Officials seek expansion of high school parking lot
The Fairfield school board Monday set a public hearing and bid letting at 7 p.m. Sept. 16, for a new parking lot at Fairfield High School.
The public, board members and district staff will review the project and specifications designed by French-Reneker Associates Inc. of Fairfield that evening.
The parking lot was first proposed to the school board in June and approved in July. The upcoming high school renovation project, expected to begin in the spring, will cut 35 parking spaces from the west parking lot.
Auxiliary Services Director Fred McElwee and Superintendent Art Sathoff proposed building an additional parking lot with 47 spaces between the current west parking lot and the old tennis courts.
During board discussions in June, it was suggested by a few board members to address the south parking lot across Broadway Avenue at the front of the building.
The project now encompasses building a new paved lot as first proposed and paving the driveway/approach to the south parking lot to mitigate water run-off. An alternate in the bid package will include paving the south parking lot.
It will depend on the contractors’ bids whether the district can afford to pave the south parking lot as well as building a new west lot.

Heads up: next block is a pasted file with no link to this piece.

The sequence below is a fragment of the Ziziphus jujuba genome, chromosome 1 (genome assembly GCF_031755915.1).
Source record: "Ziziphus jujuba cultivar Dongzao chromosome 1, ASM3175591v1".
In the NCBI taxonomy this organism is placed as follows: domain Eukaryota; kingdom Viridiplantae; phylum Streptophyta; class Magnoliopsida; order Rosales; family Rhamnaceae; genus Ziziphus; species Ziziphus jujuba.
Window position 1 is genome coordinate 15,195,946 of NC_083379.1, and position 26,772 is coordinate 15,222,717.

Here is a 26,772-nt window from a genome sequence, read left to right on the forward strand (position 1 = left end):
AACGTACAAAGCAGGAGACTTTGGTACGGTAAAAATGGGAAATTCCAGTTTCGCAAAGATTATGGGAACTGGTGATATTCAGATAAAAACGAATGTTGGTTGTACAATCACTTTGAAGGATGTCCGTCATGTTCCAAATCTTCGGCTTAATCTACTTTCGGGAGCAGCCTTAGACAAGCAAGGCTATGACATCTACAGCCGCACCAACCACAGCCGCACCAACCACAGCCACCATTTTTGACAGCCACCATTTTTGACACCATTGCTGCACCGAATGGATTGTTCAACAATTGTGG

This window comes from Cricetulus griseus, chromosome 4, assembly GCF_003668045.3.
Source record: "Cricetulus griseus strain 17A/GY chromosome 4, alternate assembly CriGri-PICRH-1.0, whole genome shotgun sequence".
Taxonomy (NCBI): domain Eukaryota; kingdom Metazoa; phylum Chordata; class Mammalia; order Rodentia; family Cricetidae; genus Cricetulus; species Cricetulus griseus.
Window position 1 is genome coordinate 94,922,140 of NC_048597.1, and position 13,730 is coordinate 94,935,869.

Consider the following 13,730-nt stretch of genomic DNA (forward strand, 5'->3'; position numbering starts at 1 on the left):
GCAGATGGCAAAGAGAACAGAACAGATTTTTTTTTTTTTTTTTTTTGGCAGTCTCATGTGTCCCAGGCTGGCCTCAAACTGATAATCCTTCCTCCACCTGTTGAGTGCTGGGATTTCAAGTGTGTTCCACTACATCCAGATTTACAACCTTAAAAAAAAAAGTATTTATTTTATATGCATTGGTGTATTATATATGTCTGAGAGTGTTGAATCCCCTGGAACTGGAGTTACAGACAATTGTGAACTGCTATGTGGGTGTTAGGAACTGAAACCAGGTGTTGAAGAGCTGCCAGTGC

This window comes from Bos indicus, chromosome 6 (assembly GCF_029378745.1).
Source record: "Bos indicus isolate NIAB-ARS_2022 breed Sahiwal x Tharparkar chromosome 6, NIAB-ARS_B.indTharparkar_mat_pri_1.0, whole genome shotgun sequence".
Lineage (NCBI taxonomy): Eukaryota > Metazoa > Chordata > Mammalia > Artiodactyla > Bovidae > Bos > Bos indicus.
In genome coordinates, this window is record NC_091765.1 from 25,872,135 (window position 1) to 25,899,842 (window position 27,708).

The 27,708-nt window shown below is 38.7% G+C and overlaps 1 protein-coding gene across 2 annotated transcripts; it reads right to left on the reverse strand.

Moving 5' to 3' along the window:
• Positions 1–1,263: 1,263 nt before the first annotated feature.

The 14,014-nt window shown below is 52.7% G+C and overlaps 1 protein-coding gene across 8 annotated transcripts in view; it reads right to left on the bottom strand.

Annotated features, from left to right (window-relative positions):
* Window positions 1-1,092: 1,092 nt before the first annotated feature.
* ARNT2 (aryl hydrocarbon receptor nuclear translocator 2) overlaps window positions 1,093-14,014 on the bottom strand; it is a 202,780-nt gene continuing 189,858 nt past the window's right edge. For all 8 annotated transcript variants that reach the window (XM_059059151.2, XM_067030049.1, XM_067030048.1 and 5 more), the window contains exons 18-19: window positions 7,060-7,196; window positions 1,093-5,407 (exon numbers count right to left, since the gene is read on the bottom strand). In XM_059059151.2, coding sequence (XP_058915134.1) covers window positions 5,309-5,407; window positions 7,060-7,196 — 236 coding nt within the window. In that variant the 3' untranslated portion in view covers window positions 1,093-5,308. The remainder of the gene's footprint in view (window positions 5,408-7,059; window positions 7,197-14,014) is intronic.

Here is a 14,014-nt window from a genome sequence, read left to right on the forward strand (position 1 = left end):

Two of three invited fuel vendors presented information to the school board work session Monday.
McElwee had asked the board earlier this summer to approve a vehicle fuel request for proposal for school year 2013-14. Board member Bob Waugh had raised the question about purchasing diesel fuel at rack prices (a daily price set as a commodity price by fuel terminals) rather than the district’s former practice of spot fuel purchasing as needed.
During last school year, McElwee switched from spot fuel purchasing to buying fuel from Brighton vendor Cobb Oil Company at oil terminal rack prices plus a delivery charge.
“Spot delivery and Fuel Rack Pricing are very close in price, about a 1-cent difference in pricing,” McElwee said. “With FRP, the supplier keeps our tank full. The transportation office doesn’t have to go out for bids every three to four weeks for fuel. Spot delivery requires calling around for bids and delivery charges every three to four weeks. With FRP, we know the set charge for delivery in our budget.”
The district has a 14,000-gallon above ground fuel storage tank. The district typically uses an average of 49,000 gallons of fuel annually, said McElwee.
“Switching the way we purchase fuel came about out of wanting to save money,” Sathoff said. “We can’t control the price of fuel; it’s a variable, but we can kind of control the delivery costs.”
McElwee invited Cobb Oil, Farmer’s Co-op and Farm Service to present proposals to the school board.
“FS intended to be here, but had a conflict come up and can’t make it,” said McElwee. “We have done business with all three vendors.”
Deb Swan, office manager and Jason Schinstock, refined fuel sales and service, from Farmers Cooperative Association in Libertyville, said Farmers Coop would deliver premium diesel, not No. 2 diesel, to the Fairfield school district. It would charge the base price of the rack price at the Fort Madison terminal plus 6-cents per gallon, covering delivery charges and profit.